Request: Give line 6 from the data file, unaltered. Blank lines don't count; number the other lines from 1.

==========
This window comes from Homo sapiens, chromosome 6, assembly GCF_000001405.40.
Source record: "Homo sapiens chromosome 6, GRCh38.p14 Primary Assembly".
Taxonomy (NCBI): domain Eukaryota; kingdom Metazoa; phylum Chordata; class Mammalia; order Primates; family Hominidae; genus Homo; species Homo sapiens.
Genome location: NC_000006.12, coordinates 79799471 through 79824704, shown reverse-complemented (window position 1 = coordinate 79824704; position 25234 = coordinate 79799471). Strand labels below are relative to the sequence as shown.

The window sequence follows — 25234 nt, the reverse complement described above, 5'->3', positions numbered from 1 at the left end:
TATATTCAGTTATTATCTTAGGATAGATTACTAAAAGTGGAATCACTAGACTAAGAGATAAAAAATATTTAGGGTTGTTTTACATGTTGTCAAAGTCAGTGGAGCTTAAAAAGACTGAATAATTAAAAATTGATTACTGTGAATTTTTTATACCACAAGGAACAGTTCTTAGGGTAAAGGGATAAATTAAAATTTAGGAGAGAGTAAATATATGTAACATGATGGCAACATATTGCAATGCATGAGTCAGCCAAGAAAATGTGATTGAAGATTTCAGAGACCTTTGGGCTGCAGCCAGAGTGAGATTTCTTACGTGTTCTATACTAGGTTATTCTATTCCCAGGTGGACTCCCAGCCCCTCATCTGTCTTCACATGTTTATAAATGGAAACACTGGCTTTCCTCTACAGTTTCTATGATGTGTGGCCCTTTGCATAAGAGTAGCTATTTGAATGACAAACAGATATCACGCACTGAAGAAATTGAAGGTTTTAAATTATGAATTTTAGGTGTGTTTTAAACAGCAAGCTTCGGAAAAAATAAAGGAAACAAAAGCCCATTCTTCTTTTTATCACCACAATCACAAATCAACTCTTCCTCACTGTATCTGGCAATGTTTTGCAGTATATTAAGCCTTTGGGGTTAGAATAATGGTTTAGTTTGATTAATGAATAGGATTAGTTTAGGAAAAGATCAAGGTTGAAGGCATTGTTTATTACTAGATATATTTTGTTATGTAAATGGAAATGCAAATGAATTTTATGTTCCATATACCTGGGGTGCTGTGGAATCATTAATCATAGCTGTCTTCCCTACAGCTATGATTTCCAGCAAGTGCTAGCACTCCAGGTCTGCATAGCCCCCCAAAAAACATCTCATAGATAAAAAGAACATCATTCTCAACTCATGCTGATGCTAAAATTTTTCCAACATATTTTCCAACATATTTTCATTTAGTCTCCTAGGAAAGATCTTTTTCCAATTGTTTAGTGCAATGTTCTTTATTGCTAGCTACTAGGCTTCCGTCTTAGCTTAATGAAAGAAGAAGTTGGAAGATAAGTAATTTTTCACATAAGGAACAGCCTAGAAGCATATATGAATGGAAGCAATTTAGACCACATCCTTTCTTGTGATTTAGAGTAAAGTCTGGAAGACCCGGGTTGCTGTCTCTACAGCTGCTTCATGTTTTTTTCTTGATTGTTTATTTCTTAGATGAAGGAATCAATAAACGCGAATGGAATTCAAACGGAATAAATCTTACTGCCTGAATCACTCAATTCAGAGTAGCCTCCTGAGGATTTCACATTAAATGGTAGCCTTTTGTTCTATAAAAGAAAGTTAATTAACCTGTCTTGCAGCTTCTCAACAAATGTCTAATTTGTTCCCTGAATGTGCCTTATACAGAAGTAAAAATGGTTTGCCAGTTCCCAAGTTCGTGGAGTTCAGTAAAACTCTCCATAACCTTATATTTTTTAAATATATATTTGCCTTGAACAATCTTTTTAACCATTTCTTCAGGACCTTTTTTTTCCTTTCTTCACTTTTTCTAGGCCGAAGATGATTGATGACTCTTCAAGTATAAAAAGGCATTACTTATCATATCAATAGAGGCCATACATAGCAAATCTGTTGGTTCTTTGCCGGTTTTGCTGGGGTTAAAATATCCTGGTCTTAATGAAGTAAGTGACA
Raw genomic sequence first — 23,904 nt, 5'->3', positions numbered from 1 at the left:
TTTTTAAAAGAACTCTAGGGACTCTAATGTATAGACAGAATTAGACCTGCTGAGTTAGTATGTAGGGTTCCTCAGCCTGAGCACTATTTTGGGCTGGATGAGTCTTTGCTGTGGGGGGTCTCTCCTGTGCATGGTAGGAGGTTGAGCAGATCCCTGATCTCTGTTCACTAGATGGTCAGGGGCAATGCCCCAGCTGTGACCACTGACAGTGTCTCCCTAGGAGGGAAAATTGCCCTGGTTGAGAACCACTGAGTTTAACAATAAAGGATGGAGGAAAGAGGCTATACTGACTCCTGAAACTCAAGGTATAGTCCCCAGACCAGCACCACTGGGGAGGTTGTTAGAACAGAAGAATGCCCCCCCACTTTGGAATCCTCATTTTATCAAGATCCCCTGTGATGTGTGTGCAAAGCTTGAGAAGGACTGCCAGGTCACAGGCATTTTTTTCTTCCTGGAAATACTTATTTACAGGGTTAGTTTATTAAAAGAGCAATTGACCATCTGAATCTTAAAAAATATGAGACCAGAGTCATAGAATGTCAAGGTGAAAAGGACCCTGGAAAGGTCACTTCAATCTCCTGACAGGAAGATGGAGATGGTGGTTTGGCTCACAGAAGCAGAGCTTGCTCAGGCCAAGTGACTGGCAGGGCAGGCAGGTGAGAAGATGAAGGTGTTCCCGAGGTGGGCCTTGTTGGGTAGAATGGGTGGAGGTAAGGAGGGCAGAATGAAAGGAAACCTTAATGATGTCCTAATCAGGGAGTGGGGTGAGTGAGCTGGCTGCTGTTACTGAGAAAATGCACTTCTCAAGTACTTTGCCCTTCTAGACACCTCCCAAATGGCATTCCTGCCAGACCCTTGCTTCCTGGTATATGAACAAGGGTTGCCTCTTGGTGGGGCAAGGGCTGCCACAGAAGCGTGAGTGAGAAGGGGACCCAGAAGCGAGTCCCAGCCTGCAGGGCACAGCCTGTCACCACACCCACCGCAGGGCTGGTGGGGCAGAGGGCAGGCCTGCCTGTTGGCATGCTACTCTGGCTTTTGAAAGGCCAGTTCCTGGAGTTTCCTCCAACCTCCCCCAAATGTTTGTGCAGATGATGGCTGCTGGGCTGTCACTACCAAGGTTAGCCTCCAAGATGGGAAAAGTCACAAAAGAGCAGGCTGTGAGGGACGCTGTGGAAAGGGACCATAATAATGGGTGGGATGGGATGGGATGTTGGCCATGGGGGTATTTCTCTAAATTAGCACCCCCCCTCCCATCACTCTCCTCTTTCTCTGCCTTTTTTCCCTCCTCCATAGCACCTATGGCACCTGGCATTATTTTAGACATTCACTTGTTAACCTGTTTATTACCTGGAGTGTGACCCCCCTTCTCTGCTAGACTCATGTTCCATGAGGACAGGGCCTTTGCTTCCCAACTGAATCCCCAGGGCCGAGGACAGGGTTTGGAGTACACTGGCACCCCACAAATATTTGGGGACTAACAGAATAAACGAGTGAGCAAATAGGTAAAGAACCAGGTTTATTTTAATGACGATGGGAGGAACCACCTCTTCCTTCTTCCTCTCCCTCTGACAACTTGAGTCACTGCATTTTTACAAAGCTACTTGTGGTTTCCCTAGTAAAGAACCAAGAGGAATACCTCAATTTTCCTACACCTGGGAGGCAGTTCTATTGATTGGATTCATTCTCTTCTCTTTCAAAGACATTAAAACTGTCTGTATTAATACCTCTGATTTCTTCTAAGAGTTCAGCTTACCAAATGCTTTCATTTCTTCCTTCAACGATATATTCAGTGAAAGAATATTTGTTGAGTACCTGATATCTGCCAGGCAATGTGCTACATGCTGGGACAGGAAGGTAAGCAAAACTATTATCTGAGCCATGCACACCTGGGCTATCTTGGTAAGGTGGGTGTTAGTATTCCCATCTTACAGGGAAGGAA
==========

TATATTCAGTTATTATCTTAGGATAGATTACTAAAAGTGGAATCACTAGACTAAGAGATAAAAAATATTTAGGGTTGTTTTACATGTTGTCAAAGTCAGTGGAGCTTAAAAAGACTGAATAATTAAAAATTGATTACTGTGAATTTTTTATACCACAAGGAACAGTTCTTAGGGTAAAGGGATAAATTAAAATTTAGGAGAGAGTAAATATATGTAACATGATGGCAACATATTGCAATGCATGAGTCAGCCAAGAAAATGTGATTGAAGATTTCAGAGACCTTTGGGCTGCAGCCAGAGTGAGATTTCTTACGTGTTCTATACTAGGTTATTCTATTCCCAGGTGGACTCCCAGCCCCTCATCTGTCTTCACATGTTTATAAATGGAAACACTGGCTTTCCTCTACAGTTTCTATGATGTGTGGCCCTTTGCATAAGAGTAGCTATTTGAATGACAAACAGATATCACGCACTGAAGAAATTGAAGGTTTTAAATTATGAATTTTAGGTGTGTTTTAAACAGCAAGCTTCGGAAAAAATAAAGGAAACAAAAGCCCATTCTTCTTTTTATCACCACAATCACAAATCAACTCTTCCTCACTGTATCTGGCAATGTTTTGCAGTATATTAAGCCTTTGGGGTTAGAATAATGGTTTAGTTTGATTAATGAATAGGATTAGTTTAGGAAAAGATCAAGGTTGAAGGCATTGTTTATTACTAGATATATTTTGTTATGTAAATGGAAATGCAAATGAATTTTATGTTCCATATACCTGGGGTGCTGTGGAATCATTAATCATAGCTGTCTTCCCTACAGCTATGATTTCCAGCAAGTGCTAGCACTCCAGGTCTGCATAGCCCCCCAAAAAACATCTCATAGATAAAAAGAACATCATTCTCAACTCATGCTGATGCTAAAATTTTTCCAACATATTTTCCAACATATTTTCATTTAGTCTCCTAGGAAAGATCTTTTTCCAATTGTTTAGTGCAATGTTCTTTATTGCTAGCTACTAGGCTTCCGTCTTAGCTTAATGAAAGAAGAAGTTGGAAGATAAGTAATTTTTCACATAAGGAACAGCCTAGAAGCATATATGAATGGAAGCAATTTAGACCACATCCTTTCTTGTGATTTAGAGTAAAGTCTGGAAGACCCGGGTTGCTGTCTCTACAGCTGCTTCATGTTTTTTTCTTGATTGTTTATTTCTTAGATGAAGGAATCAATAAACGCGAATGGAATTCAAACGGAATAAATCTTACTGCCTGAATCACTCAATTCAGAGTAGCCTCCTGAGGATTTCACATTAAATGGTAGCCTTTTGTTCTATAAAAGAAAGTTAATTAACCTGTCTTGCAGCTTCTCAACAAATGTCTAATTTGTTCCCTGAATGTGCCTTATACAGAAGTAAAAATGGTTTGCCAGTTCCCAAGTTCGTGGAGTTCAGTAAAACTCTCCATAACCTTATATTTTTTAAATATATATTTGCCTTGAACAATCTTTTTAACCATTTCTTCAGGACCTTTTTTTTCCTTTCTTCACTTTTTCTAGGCCGAAGATGATTGATGACTCTTCAAGTATAAAAAGGCATTACTTATCATATCAATAGAGGCCATACATAGCAAATCTGTTGGTTCTTTGCCGGTTTTGCTGGGGTTAAAATATCCTGGTCTTAATGAAGTAAGTGACA